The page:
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DESCRIPTION: A doctor's wife becomes the only person with the ability to see in a town where everyone is struck with a mysterious case of sudden blindness. She feigns illness in order to take care of her husband as her surrounding community breaks down into chaos and disorder. Based on a novel by Nobel Prize winner Jose Saramago.
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Let's see how I can review this without spoiling it...
It is not really a sci-fi movie. Not really a psychological thriller. Not a mystery, really. Love story? Um, no, not entirely and not in the way you think a love story should be. But it was good. Dark in some, ok a lot, of areas, and definitely not a kids movie. Some graphic violence, if that bothers you.
I guess if you want to see the writers depiction of how different individuals, and different groups, and society overall *may* react when forced to change their daily living/survival routines then you will enjoy this movie. It really is a bit of a roller coaster, emotionally, that ends on a not-too-low note.
Watch the reactions and expressions in the final scene, a couple of times if needed, to add some thought provoking depth to your experience. But you cannot jump to the end to experience it, you need to watch the whole movie to understand.
We liked it.
In a nutshell, the movie follows a group of folks who fall victim to a blindness epidemic and get thrown into an abandoned facility by the military to be quarantined. One of the women, the always excellent Julianne Moore, who is immune to the blindness pretends to be blind so she can accompany her husband, Mark Ruffalo. The majority of the movie is a harrowing tale of how a growing population of confined blind prisoners with no care-taking whatsoever with the exception of rations being provided survive in an adult "Lord of the Flies" situation.
To describe my issue, I need to put a "spoiler alert" disclaimer before I continue and it may dissuade some from watching given the graphic nature of a portion of the movie I describe.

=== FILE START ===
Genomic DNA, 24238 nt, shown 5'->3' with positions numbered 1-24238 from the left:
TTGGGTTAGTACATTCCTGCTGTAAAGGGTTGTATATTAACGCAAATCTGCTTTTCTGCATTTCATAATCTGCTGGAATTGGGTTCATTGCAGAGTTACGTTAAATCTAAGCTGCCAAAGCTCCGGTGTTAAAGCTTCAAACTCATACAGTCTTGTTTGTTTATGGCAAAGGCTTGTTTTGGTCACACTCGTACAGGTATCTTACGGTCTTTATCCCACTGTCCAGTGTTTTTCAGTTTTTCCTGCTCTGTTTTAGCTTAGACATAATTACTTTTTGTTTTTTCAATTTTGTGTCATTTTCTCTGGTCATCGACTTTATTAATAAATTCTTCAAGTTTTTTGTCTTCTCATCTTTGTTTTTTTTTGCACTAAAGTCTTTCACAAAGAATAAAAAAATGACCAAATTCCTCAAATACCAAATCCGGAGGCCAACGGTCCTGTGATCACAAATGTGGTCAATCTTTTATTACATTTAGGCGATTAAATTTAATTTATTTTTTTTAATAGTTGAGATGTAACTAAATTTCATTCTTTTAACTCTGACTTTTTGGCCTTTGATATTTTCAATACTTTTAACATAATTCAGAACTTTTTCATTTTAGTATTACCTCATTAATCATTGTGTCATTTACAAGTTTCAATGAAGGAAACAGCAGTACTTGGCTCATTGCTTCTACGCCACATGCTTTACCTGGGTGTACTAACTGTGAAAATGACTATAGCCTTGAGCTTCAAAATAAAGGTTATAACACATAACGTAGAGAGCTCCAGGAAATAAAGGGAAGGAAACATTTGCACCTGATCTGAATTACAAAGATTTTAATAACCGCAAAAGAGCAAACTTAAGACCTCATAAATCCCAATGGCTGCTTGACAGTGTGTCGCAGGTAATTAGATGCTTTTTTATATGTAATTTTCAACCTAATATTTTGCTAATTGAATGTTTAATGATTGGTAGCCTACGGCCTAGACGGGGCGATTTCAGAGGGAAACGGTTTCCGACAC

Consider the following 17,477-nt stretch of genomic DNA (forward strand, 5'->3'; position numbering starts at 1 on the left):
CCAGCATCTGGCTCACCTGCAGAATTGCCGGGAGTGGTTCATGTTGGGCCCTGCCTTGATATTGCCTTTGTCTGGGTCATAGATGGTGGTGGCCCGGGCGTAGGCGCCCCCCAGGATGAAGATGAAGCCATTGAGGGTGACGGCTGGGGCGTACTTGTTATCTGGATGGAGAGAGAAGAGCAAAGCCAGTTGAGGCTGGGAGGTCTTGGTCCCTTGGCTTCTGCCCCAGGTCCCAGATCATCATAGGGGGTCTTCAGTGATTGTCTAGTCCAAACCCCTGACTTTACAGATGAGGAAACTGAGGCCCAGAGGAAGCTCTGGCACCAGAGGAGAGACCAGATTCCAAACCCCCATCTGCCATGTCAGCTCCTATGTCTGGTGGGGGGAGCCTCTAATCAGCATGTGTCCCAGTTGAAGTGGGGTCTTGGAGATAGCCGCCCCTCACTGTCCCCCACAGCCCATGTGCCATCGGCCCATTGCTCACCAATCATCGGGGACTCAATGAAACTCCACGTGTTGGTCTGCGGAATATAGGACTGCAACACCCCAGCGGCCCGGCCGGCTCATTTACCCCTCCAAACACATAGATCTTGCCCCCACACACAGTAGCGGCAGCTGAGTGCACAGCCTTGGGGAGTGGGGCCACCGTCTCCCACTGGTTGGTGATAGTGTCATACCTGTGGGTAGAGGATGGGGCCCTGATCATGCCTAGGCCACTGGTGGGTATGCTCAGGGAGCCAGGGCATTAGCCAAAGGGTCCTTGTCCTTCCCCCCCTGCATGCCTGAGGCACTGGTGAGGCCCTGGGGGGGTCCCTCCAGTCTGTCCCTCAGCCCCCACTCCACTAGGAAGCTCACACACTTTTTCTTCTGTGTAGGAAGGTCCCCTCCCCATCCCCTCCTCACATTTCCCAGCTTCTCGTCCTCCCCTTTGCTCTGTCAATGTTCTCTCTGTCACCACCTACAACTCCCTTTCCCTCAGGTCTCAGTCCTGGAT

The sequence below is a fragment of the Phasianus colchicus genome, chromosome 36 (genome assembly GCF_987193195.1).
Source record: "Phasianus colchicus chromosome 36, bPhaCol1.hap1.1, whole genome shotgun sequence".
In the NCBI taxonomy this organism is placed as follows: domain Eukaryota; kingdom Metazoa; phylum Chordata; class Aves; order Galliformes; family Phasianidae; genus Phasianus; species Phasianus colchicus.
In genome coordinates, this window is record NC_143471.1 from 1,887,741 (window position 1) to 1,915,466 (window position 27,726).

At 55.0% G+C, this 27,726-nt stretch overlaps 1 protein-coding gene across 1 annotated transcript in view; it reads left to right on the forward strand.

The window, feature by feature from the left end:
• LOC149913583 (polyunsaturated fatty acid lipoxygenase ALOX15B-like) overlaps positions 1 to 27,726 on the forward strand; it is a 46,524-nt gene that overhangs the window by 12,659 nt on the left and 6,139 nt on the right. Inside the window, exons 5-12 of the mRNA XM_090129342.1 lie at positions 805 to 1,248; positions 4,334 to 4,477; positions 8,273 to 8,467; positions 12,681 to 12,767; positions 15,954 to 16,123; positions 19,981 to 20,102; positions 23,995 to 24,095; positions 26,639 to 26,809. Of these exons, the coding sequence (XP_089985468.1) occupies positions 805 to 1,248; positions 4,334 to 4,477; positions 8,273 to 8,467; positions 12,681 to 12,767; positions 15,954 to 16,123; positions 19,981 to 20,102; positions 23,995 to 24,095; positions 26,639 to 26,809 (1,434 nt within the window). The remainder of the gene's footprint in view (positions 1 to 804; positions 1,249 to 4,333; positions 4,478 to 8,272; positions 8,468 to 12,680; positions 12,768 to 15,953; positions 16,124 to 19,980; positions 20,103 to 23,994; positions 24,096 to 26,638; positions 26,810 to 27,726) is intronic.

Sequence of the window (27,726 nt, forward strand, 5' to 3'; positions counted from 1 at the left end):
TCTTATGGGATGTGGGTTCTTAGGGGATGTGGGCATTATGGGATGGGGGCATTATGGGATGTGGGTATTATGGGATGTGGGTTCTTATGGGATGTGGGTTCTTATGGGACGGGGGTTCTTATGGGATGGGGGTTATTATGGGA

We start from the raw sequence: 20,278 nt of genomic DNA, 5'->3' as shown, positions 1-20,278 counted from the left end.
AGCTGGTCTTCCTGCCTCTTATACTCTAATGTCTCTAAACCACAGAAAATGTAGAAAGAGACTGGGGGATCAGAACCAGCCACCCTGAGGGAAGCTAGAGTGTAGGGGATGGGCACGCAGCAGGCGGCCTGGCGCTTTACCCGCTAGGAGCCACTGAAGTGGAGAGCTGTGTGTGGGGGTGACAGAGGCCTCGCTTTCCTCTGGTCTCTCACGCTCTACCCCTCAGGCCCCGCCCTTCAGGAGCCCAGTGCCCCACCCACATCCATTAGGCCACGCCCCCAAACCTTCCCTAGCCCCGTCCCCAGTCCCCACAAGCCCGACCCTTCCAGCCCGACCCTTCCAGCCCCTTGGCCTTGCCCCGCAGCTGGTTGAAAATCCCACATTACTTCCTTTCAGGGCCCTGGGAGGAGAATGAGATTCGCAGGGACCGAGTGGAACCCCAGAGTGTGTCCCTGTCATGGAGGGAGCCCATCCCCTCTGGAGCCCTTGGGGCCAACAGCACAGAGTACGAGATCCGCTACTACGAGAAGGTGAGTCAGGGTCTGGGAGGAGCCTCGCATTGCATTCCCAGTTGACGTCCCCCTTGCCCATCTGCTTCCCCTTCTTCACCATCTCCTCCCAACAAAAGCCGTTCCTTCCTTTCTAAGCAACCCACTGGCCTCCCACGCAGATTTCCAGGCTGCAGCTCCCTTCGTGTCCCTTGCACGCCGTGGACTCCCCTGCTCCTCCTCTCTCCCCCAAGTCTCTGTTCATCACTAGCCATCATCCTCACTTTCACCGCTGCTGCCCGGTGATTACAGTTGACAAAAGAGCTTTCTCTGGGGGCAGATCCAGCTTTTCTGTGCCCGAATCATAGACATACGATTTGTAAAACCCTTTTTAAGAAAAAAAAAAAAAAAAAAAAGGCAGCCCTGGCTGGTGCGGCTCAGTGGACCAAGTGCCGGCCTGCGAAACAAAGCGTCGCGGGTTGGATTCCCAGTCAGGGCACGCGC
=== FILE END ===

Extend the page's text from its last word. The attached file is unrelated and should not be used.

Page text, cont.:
When a nefarious faction in the "prison" begins to ruthlessly extort and rape the other groups in exchange for the rations that they control and horde, why does it take Moore's character so long to do anything about it. The main two characters played by Moore and Ruffalo have established that they are clearly intelligent and pragmatic as they keep their "faction" together and as civilized as possible, yet Moore's character rarely uses her ability "to see" to their advantage. How hard would it be to sneak in when the bad guys are sleeping and/or distracted before things get completely out of their control. She and the other women are repeatedly raped but it isn't until one of the women is killed during one of these episodes that she sneaks in and kills the ring-leader.
Sure, one of the baddies has been blind since birth giving him additional sensory abilities to detect sound, but having sight when everyone else is blind is almost a super-power that isn't used until very late. This is likely to increase the dramatic impact. It would have made much more sense and thus more dramatic if everybody was blind.
Beyond that it is an excellent twist on the apocalyptic drama.
The plot holes in this move detracted from the movie itself.
If you put dozens of people in an asylum to isolate them, why isn't there support for suddenly blinded people other than leaving boxes of food around? Why aren't there medical personnel in haz mat suits to supervise at least at first to take blood samples, check on patients and so forth?
If the disease is spread by touch, surely quarantine would control it faster than anything else?
In a world gone blind, the one who can see is in charge. Her constant deference to her cheating husband is counter-productive.
An so forth.